The scene at Kanye West's show/presentation/album listening party was chaotic and often times disorganized. There were roughly 20,000 people in attendance, most of whom were lay people with no formal ties to fashion or NYFW. They were there to participate in a cultural moment. The music was well received, if not controversial with a lyric about one of Kanye's former adversaries.

The clothes were more of the same from prior seasons: destroyed and overpriced. The key pieces that sell out quickest are the footwear which played on some of the most popular styles of seasons past. The clothes were, unsurprisingly, the least entertaining part of the extravaganza. The commentary was far more powerful, think refugee in tattered clothes, possibly signaling the refugee crisis in Europe. Knowing all this, people still came out to see the show and paid a lot of money to be a part of it and will likely pay a lot more to own some of the pieces. It's undeniable that there is a fascination and a demand for Yeezy. In the end, no one really came into the show thinking it would be a huge revelation in fashion but instead, as a showman, West delivered.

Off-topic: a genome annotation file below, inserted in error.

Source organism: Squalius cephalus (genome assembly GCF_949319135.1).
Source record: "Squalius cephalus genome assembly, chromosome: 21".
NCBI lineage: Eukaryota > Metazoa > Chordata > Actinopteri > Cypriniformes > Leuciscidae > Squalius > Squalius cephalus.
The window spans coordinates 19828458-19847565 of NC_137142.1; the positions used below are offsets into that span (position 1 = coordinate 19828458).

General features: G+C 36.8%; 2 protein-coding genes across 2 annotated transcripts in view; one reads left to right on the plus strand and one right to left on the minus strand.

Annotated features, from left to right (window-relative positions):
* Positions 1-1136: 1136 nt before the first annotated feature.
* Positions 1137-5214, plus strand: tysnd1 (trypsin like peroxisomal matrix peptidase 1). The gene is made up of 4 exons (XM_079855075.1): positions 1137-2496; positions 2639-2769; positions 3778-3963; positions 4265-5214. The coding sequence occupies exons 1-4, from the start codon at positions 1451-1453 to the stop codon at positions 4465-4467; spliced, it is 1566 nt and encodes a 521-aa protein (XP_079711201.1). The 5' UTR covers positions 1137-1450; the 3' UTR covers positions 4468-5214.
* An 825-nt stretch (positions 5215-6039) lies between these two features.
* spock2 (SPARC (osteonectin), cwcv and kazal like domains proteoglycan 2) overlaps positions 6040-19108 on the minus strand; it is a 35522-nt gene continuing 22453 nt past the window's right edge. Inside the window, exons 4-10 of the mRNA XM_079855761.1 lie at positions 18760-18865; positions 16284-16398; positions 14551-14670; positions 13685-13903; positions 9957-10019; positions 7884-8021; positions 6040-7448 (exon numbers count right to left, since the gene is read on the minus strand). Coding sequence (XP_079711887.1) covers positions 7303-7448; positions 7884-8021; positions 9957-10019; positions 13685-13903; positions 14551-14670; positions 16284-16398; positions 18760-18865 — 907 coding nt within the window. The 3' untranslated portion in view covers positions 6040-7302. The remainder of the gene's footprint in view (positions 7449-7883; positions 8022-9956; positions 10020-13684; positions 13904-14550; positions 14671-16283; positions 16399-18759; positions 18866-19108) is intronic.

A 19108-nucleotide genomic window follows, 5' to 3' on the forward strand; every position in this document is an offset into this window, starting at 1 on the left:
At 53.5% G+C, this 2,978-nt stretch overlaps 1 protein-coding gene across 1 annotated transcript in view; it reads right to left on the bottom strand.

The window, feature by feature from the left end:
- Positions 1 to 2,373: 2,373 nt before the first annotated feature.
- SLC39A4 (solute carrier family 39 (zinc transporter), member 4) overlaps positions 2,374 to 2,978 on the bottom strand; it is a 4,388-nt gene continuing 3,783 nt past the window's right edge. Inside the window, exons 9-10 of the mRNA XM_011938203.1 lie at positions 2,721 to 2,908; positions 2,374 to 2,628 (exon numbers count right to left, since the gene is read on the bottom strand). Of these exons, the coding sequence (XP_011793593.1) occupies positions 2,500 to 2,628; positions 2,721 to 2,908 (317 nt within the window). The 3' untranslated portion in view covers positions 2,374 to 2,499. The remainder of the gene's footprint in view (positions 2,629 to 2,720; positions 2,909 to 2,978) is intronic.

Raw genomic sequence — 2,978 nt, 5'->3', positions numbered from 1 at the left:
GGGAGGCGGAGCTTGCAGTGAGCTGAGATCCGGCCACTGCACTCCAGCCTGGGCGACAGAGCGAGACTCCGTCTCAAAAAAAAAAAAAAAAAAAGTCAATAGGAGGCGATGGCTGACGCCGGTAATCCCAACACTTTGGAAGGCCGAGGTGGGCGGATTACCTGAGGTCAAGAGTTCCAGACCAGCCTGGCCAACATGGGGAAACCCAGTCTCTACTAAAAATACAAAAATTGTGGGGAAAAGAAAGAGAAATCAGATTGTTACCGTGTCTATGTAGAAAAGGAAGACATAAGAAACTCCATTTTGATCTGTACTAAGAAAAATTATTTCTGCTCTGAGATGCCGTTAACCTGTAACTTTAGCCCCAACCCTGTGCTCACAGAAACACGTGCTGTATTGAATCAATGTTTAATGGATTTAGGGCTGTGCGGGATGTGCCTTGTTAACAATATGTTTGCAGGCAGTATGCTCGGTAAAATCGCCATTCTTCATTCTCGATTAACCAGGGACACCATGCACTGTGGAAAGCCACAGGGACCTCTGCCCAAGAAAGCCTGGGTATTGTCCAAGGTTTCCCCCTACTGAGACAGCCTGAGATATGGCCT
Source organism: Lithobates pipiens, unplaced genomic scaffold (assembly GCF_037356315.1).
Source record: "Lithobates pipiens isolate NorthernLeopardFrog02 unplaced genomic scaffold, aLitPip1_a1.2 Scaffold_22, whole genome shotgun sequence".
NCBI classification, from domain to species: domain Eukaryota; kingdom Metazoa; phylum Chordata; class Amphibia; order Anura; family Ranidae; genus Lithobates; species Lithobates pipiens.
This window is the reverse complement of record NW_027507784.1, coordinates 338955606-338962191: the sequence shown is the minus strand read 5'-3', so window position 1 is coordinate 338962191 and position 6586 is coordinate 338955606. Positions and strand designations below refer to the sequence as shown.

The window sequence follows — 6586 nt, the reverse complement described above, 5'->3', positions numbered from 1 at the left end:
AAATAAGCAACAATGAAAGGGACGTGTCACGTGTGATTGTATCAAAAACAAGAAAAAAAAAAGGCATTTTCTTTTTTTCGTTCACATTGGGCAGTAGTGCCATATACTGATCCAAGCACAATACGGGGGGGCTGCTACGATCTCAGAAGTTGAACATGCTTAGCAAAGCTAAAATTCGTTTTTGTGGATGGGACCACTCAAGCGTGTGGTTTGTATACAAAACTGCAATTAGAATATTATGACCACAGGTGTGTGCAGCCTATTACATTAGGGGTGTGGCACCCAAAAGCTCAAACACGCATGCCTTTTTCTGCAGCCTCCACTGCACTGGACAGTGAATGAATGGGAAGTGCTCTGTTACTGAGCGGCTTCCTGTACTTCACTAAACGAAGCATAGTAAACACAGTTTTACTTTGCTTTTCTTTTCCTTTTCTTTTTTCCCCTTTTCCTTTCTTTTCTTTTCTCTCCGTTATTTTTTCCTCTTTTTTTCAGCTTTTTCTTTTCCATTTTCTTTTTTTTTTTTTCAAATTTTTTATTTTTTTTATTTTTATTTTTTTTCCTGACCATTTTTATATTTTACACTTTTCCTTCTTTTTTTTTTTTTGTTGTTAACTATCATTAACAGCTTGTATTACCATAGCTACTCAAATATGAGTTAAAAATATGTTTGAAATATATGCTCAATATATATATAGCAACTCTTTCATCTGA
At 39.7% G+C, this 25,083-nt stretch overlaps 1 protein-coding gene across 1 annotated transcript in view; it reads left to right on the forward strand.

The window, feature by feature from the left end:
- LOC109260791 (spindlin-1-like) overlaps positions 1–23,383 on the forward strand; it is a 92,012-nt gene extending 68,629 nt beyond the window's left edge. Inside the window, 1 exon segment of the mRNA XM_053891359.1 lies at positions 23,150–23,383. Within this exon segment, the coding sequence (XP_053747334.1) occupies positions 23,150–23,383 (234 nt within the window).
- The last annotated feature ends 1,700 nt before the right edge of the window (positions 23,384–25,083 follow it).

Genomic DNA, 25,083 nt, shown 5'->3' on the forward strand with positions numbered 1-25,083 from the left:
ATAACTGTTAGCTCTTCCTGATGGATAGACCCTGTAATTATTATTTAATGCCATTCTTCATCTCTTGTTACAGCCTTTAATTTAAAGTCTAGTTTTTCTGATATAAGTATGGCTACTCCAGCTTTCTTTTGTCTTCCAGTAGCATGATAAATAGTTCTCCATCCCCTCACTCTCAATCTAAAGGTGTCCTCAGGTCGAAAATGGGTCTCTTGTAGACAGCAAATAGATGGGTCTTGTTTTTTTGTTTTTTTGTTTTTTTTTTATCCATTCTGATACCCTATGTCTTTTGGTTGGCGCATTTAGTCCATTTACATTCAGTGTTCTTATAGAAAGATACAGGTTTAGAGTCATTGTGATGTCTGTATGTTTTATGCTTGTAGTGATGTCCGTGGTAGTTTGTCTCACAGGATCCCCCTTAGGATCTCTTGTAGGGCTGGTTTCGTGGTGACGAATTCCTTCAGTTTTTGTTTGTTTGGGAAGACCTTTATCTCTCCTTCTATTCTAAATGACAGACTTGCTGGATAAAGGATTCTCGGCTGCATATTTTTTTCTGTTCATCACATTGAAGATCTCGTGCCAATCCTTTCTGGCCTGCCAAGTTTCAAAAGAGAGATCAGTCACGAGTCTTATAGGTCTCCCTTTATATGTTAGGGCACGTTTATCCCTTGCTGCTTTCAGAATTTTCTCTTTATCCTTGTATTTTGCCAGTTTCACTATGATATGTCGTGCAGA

RUNWAY: Yeezy Season 3

Jazz and music played a strong role in David Hart's soulful FW16 collection. Trumpets and various horns accompanied many of the models as they wore collegiate inspired fashions, with a strong emphasis on the classic tailoring; the collection was suave and debonair.

RUNWAY: David Hart FW16

Classic tailoring, mix with sporty elements, and masculine silhouettes were on offer at Hickey Freeman's suit-heavy FW16 presentation.





(photos via)

RUNWAY: Hickey Freeman FW16